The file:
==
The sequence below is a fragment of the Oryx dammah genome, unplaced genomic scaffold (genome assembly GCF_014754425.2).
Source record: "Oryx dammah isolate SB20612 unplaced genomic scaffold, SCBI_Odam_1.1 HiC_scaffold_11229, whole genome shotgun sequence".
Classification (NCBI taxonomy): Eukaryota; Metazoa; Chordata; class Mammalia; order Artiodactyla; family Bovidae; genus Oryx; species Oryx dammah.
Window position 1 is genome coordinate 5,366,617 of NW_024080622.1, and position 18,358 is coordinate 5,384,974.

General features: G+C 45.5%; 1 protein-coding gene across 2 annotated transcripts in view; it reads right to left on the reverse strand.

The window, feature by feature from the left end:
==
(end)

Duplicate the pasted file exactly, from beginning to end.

The sequence below is a fragment of the Oryx dammah genome, unplaced genomic scaffold (genome assembly GCF_014754425.2).
Source record: "Oryx dammah isolate SB20612 unplaced genomic scaffold, SCBI_Odam_1.1 HiC_scaffold_11229, whole genome shotgun sequence".
Classification (NCBI taxonomy): Eukaryota; Metazoa; Chordata; class Mammalia; order Artiodactyla; family Bovidae; genus Oryx; species Oryx dammah.
Window position 1 is genome coordinate 5,366,617 of NW_024080622.1, and position 18,358 is coordinate 5,384,974.

General features: G+C 45.5%; 1 protein-coding gene across 2 annotated transcripts in view; it reads right to left on the reverse strand.

The window, feature by feature from the left end: